Manufacturer: Glenmark Pharmaceuticals Ltd.
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What is this medicine?
NATEGLINIDE is a medicine used to lower blood sugar in patients with type 2 diabetes mellitus. It is sometimes used with other medicines for diabetes.
What should my health care professional know before I use this medicine?
They need to know if you have any of these conditions:
- diabetic ketoacidosis
- liver disease
- an unusual or allergic reaction to nateglinide, other medicines, foods, dyes, or preservatives
- pregnant or trying to get pregnant
How should I use this medicine?
Take nateglinide tablets by mouth. Swallow the tablets with a drink of water. Do not chew the tablets. Nateglinide is usually taken three times a day with a meal. Each dose should be taken 1-30 minutes before each meal. If you skip a meal, do not take that dose of nateglinide. Do not take your medicine more often than directed. Do not take nateglinide without a meal. Do not stop taking except on your prescriber's advice.
Contact your pediatrician or health care professional regarding the use of this medicine in children. Special care may be needed.
Overdosage: If you think you have taken too much of this medicine contact a poison control center or emergency room at once.
NOTE: This medicine is only for you. Do not share this medicine with others.
What if I miss a dose?
If you miss a dose before a meal, skip that dose. If it is almost time for your next dose, take only that dose with the next scheduled meal as directed. Do not take double or extra doses.
What may interact with this medicine?
Many medications may cause an increase or decrease in blood sugar, these include:
- alcohol containing beverages
- aspirin and aspirin-like drugs
- female hormones, like estrogens or progestins and birth control pills
- heart medicines
- male hormones or anabolic steroids
- medicines for weight loss
- medicines for allergies, asthma, cold, or cough
- medicines for mental problems
- medicines called MAO Inhibitors like Nardil, Parnate, Marplan, Eldepryl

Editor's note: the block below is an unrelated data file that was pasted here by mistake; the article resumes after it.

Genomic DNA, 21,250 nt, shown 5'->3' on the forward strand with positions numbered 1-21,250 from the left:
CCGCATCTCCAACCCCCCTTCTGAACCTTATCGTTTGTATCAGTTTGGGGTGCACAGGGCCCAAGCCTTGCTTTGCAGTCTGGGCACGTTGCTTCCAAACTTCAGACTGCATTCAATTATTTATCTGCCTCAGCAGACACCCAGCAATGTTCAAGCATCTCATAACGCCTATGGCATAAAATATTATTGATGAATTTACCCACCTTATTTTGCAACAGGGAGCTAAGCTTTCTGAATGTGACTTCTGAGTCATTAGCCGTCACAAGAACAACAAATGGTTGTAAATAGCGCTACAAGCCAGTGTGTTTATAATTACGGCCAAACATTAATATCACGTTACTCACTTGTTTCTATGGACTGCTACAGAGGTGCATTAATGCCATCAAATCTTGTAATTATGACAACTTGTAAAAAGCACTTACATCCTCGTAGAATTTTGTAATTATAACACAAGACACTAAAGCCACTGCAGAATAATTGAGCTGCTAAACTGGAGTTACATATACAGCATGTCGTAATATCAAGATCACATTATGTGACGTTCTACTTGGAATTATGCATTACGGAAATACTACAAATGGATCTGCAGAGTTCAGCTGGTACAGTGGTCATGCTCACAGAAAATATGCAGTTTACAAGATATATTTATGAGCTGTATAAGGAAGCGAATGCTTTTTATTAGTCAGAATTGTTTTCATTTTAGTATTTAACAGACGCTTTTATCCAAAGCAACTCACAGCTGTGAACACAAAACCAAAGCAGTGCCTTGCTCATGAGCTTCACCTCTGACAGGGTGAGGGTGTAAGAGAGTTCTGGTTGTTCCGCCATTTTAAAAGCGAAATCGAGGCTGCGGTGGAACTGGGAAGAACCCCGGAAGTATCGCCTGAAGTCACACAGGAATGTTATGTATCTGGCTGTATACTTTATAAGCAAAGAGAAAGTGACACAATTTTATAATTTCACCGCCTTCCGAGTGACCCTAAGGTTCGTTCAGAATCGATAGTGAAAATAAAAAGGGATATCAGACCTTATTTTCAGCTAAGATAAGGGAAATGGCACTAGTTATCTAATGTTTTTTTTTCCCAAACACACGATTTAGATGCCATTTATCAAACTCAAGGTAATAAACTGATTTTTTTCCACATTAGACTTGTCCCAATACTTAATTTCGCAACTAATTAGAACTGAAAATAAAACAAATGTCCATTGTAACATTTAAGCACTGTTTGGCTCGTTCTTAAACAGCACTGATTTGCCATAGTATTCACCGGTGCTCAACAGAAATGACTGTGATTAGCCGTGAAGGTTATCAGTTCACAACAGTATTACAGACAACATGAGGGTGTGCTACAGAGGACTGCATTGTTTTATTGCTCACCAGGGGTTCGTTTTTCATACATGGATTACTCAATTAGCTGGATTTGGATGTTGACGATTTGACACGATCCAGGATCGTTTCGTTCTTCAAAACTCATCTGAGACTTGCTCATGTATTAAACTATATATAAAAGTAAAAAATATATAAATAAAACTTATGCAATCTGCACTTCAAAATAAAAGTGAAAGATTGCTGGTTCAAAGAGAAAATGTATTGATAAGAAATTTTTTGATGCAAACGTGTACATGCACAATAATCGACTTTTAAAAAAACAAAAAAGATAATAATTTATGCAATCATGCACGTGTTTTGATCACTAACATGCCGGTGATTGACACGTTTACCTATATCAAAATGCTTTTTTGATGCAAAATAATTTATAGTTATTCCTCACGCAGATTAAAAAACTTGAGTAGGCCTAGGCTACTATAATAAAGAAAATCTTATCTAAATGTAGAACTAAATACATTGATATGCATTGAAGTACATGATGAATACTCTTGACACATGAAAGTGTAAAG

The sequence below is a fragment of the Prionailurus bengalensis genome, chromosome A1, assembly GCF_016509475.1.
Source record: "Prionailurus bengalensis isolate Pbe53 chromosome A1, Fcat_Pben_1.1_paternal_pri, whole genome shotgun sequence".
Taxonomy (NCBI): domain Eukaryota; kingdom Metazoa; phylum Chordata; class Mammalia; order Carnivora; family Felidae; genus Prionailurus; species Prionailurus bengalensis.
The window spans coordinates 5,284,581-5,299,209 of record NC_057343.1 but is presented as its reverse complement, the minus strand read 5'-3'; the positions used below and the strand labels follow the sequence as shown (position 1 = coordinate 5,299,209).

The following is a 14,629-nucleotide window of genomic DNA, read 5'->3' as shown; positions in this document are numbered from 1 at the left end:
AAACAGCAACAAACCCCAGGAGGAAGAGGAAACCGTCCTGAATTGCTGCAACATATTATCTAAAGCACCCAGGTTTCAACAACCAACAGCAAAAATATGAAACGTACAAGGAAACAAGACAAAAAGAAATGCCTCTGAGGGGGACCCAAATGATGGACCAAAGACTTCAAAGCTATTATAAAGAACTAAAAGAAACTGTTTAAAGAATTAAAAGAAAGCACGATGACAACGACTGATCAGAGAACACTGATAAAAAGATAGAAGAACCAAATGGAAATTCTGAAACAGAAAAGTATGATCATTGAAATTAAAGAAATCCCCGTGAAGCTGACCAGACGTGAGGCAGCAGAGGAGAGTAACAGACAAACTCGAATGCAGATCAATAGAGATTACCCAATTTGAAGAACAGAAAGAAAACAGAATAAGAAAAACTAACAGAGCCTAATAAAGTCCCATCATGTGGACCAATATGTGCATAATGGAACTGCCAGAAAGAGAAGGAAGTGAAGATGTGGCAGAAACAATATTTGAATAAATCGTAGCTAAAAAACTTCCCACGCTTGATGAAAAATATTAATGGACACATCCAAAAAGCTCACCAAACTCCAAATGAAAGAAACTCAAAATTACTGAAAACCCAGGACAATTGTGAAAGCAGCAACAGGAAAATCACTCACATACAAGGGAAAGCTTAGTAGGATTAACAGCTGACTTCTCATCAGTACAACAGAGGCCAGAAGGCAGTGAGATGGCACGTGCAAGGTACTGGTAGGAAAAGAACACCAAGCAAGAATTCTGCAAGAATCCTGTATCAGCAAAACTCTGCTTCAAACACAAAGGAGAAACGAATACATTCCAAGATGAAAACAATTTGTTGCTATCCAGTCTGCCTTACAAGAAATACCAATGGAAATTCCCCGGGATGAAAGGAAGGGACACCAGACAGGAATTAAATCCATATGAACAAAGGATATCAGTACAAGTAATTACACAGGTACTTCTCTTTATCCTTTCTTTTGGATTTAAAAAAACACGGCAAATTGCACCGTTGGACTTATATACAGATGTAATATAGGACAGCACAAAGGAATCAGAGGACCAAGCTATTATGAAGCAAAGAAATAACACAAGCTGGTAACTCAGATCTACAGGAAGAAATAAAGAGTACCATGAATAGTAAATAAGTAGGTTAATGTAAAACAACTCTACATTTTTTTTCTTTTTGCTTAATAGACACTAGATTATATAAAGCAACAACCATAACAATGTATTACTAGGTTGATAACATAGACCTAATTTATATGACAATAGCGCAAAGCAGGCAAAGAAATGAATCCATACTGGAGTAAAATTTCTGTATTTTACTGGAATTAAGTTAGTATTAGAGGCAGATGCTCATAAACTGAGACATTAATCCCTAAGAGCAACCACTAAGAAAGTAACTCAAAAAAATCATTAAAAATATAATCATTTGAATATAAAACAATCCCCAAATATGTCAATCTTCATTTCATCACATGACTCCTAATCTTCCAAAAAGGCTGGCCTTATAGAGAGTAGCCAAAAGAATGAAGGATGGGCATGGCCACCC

- NSAIDs, medicines for pain and inflammation, like ibuprofen or naproxen
- other medicines for diabetes including tolbutamide
- quinolone antibiotics like ciprofloxacin, levofloxacin, ofloxacin
- some herbal dietary supplements
- steroid medicines like prednisone or cortisone
- thyroid medicine
This list may not describe all possible interactions. Give your health care provider a list of all the medicines, herbs, non-prescription drugs, or dietary supplements you use. Also tell them if you smoke, drink alcohol, or use illegal drugs. Some items may interact with your medicine.
What should I watch for while taking this medicine?
Visit your prescriber or health care professional for regular checks on your progress. Learn how to monitor blood or urine sugar and urine ketones regularly. Check with your prescriber or health care professional if your blood sugar is high, you may need a change of dose of nateglinide.
Do not skip meals. If you are exercising much more than usual you may need extra snacks to avoid side effects caused by low blood sugar.
Alcohol can increase possible side effects of nateglinide. Ask your prescriber or health care professional if you should avoid alcohol.
If you have mild symptoms of low blood sugar, eat or drink something containing sugar at once and contact your prescriber or health care professional. It is wise to check your blood sugar to confirm that it is low. It is important to recognize your own symptoms of low blood sugar so that you can treat them quickly.
Make sure family members know that you can choke if you eat or drink when you develop serious symptoms of low blood sugar, such as seizures or unconsciousness. They must get medical help at once.
If you are going to have surgery, tell your prescriber or health care professional that you are taking nateglinide.
Wear a medical identification bracelet or chain to say you have diabetes, and carry a card that lists all your medications.
What side effects may I notice from this medicine?
Side effects that you should report to your doctor or health care professional as soon as possible:
- fast heart rate
- low blood sugar (ask your doctor or healthcare professional for a list of these symptoms)
- skin rash or itchy skin
Side effects that usually do not require medical attention (report to your doctor or health care professional if they continue or are bothersome):
- back pain
- joint pain
- upset stomach
This list may not describe all possible side effects.
Where can I keep my medicine?
Keep out of the reach of children.
Store at room temperature between 15 and 30 degrees C (59 and 86 degrees F). Throw away any unused medicine after the expiration date.